“Interest rate rises are generally a benefit for banks because it helps them reprice their assets, and they can kind of lag the increase in the cost of their funding,” Gilder said. Still, “as the payments go up, the cost of debt goes up for the consumer and for corporates as well. Their ability to make payments suffers, and therefore that causes an increase in nonperforming loans,” Gilder added.
Banks across China, India and Australia raised their buffers against potential bad loans, according to their announcements during the recent results season.
“It’s often important not just to look at rising rates, but also [at] the yield curve, which for the most part, has remained flat and thus has kept profitability low throughout this earnings season,” said Ben Luk, a senior strategist at State Street Global Markets, referring to the commonly used proxy to assess how much banks can earn based on the difference in short- and long-term bond yields.
Hesitant customers
The other fallout of rising rates is the difficulty for banks to grow their lending books as customers become less willing to borrow; and many may delay big purchases such as homes and cars.
“Even if loan demand doesn’t take a big hit, loan quality will worsen and the number of provisions will eventually go up,” Luk said. “As economic conditions remain challenging, we believe the rise in net interest margins will not be able to offset the slowdown in aggregate credit over the medium term, especially if consumers are feeling the pain with muted wage growth and rising inflationary pressure.”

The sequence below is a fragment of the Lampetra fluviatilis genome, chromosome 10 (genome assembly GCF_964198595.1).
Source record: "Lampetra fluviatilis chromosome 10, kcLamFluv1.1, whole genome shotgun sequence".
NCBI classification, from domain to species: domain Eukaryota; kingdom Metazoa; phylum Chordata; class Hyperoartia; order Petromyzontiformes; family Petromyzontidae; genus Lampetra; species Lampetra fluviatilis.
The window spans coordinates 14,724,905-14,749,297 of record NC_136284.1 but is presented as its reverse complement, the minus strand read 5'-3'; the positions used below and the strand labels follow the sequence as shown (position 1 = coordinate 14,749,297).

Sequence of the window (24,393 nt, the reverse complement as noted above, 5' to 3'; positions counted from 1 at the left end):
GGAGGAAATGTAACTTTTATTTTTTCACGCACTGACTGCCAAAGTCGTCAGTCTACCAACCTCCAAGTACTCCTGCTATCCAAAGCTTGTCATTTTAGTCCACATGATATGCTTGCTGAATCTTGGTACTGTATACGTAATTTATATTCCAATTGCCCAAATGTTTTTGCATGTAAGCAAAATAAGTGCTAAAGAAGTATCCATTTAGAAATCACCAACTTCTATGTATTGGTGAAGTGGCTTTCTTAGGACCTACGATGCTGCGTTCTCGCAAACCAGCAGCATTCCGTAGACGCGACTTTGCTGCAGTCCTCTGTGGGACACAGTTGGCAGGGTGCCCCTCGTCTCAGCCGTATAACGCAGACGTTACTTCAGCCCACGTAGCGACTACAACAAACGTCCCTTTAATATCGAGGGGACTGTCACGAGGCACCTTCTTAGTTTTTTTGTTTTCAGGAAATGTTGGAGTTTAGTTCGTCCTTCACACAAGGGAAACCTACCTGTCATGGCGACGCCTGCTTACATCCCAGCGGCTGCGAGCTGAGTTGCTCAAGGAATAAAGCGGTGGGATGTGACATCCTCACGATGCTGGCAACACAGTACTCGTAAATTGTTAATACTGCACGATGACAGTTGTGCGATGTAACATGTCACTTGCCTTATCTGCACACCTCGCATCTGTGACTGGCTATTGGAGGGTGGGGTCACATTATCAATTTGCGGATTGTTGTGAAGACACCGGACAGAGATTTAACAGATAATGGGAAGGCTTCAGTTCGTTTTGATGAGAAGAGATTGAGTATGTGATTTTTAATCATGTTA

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Government debt will be a factor in several Asian countries. Malaysia, Vietnam and Indonesia are in a better position to withstand the pressures of higher rates on their economies because of their relatively lower public debt, said Alicia Garcia-Herrero, chief economist for Asia-Pacific at Natixis Corporate and Investment Bank.
“However, for India, the increased cost of serving public debt should not be underestimated. This also means that Indian state-owned banks will need to swallow more government paper to lower the financing costs for the government, overall,” Garcia-Herrero said, referring to the government’s plan to borrow 14.31 trillion rupees in the year to March 2023 for public expenditure.